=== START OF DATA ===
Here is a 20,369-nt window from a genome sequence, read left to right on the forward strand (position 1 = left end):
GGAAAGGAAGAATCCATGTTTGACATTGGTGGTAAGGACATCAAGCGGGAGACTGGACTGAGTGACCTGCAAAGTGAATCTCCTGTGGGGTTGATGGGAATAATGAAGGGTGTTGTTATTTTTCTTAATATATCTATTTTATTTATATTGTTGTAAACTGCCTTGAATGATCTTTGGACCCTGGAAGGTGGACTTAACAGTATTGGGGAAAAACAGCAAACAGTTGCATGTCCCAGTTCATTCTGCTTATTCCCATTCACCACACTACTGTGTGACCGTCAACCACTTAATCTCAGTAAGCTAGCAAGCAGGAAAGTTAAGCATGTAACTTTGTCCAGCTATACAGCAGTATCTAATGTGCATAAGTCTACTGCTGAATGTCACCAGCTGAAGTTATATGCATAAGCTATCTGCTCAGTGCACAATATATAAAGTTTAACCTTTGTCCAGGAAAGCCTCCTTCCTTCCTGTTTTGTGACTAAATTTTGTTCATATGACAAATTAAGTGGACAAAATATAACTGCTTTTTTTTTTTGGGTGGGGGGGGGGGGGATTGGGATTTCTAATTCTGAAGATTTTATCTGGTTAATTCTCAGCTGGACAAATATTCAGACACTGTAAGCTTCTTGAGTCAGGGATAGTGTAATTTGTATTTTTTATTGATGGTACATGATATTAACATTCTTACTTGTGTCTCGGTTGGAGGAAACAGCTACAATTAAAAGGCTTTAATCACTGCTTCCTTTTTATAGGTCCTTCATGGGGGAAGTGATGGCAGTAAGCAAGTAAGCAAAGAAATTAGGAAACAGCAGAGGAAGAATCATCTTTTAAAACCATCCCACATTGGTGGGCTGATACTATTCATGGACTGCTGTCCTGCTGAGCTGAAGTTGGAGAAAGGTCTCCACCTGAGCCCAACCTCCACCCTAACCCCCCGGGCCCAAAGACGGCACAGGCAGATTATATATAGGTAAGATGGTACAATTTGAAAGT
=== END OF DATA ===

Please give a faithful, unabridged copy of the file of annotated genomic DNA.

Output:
Here is a 20,369-nt window from a genome sequence, read left to right on the forward strand (position 1 = left end):
GGAAAGGAAGAATCCATGTTTGACATTGGTGGTAAGGACATCAAGCGGGAGACTGGACTGAGTGACCTGCAAAGTGAATCTCCTGTGGGGTTGATGGGAATAATGAAGGGTGTTGTTATTTTTCTTAATATATCTATTTTATTTATATTGTTGTAAACTGCCTTGAATGATCTTTGGACCCTGGAAGGTGGACTTAACAGTATTGGGGAAAAACAGCAAACAGTTGCATGTCCCAGTTCATTCTGCTTATTCCCATTCACCACACTACTGTGTGACCGTCAACCACTTAATCTCAGTAAGCTAGCAAGCAGGAAAGTTAAGCATGTAACTTTGTCCAGCTATACAGCAGTATCTAATGTGCATAAGTCTACTGCTGAATGTCACCAGCTGAAGTTATATGCATAAGCTATCTGCTCAGTGCACAATATATAAAGTTTAACCTTTGTCCAGGAAAGCCTCCTTCCTTCCTGTTTTGTGACTAAATTTTGTTCATATGACAAATTAAGTGGACAAAATATAACTGCTTTTTTTTTTTGGGTGGGGGGGGGGGGGATTGGGATTTCTAATTCTGAAGATTTTATCTGGTTAATTCTCAGCTGGACAAATATTCAGACACTGTAAGCTTCTTGAGTCAGGGATAGTGTAATTTGTATTTTTTATTGATGGTACATGATATTAACATTCTTACTTGTGTCTCGGTTGGAGGAAACAGCTACAATTAAAAGGCTTTAATCACTGCTTCCTTTTTATAGGTCCTTCATGGGGGAAGTGATGGCAGTAAGCAAGTAAGCAAAGAAATTAGGAAACAGCAGAGGAAGAATCATCTTTTAAAACCATCCCACATTGGTGGGCTGATACTATTCATGGACTGCTGTCCTGCTGAGCTGAAGTTGGAGAAAGGTCTCCACCTGAGCCCAACCTCCACCCTAACCCCCCGGGCCCAAAGACGGCACAGGCAGATTATATATAGGTAAGATGGTACAATTTGAAAGT